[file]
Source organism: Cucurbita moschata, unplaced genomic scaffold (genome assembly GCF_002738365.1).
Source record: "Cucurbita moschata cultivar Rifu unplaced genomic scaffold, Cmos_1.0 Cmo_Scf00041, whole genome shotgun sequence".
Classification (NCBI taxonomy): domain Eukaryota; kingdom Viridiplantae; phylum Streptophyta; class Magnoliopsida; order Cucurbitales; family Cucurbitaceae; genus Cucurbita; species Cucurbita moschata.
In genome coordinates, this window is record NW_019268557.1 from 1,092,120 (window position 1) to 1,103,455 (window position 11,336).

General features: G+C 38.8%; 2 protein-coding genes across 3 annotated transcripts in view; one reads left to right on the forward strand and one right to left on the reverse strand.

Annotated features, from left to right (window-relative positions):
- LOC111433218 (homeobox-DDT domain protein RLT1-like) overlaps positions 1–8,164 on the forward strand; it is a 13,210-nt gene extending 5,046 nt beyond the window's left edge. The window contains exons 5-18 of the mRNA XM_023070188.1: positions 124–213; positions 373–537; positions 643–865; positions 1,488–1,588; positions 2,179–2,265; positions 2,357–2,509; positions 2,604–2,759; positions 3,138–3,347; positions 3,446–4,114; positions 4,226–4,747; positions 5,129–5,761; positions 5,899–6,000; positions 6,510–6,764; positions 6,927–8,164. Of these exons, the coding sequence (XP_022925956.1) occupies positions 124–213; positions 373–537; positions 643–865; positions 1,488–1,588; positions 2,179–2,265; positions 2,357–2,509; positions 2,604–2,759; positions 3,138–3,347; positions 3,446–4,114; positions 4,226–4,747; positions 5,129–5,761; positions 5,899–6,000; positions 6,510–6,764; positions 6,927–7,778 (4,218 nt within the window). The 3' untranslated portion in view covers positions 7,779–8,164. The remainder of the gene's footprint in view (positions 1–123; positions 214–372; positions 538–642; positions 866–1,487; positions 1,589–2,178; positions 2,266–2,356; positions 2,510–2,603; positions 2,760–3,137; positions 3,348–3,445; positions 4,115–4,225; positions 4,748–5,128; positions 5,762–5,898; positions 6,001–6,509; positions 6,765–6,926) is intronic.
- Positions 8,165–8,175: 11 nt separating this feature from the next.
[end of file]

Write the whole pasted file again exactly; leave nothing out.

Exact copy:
Source organism: Cucurbita moschata, unplaced genomic scaffold (genome assembly GCF_002738365.1).
Source record: "Cucurbita moschata cultivar Rifu unplaced genomic scaffold, Cmos_1.0 Cmo_Scf00041, whole genome shotgun sequence".
Classification (NCBI taxonomy): domain Eukaryota; kingdom Viridiplantae; phylum Streptophyta; class Magnoliopsida; order Cucurbitales; family Cucurbitaceae; genus Cucurbita; species Cucurbita moschata.
In genome coordinates, this window is record NW_019268557.1 from 1,092,120 (window position 1) to 1,103,455 (window position 11,336).

General features: G+C 38.8%; 2 protein-coding genes across 3 annotated transcripts in view; one reads left to right on the forward strand and one right to left on the reverse strand.

Annotated features, from left to right (window-relative positions):
- LOC111433218 (homeobox-DDT domain protein RLT1-like) overlaps positions 1–8,164 on the forward strand; it is a 13,210-nt gene extending 5,046 nt beyond the window's left edge. The window contains exons 5-18 of the mRNA XM_023070188.1: positions 124–213; positions 373–537; positions 643–865; positions 1,488–1,588; positions 2,179–2,265; positions 2,357–2,509; positions 2,604–2,759; positions 3,138–3,347; positions 3,446–4,114; positions 4,226–4,747; positions 5,129–5,761; positions 5,899–6,000; positions 6,510–6,764; positions 6,927–8,164. Of these exons, the coding sequence (XP_022925956.1) occupies positions 124–213; positions 373–537; positions 643–865; positions 1,488–1,588; positions 2,179–2,265; positions 2,357–2,509; positions 2,604–2,759; positions 3,138–3,347; positions 3,446–4,114; positions 4,226–4,747; positions 5,129–5,761; positions 5,899–6,000; positions 6,510–6,764; positions 6,927–7,778 (4,218 nt within the window). The 3' untranslated portion in view covers positions 7,779–8,164. The remainder of the gene's footprint in view (positions 1–123; positions 214–372; positions 538–642; positions 866–1,487; positions 1,589–2,178; positions 2,266–2,356; positions 2,510–2,603; positions 2,760–3,137; positions 3,348–3,445; positions 4,115–4,225; positions 4,748–5,128; positions 5,762–5,898; positions 6,001–6,509; positions 6,765–6,926) is intronic.
- Positions 8,165–8,175: 11 nt separating this feature from the next.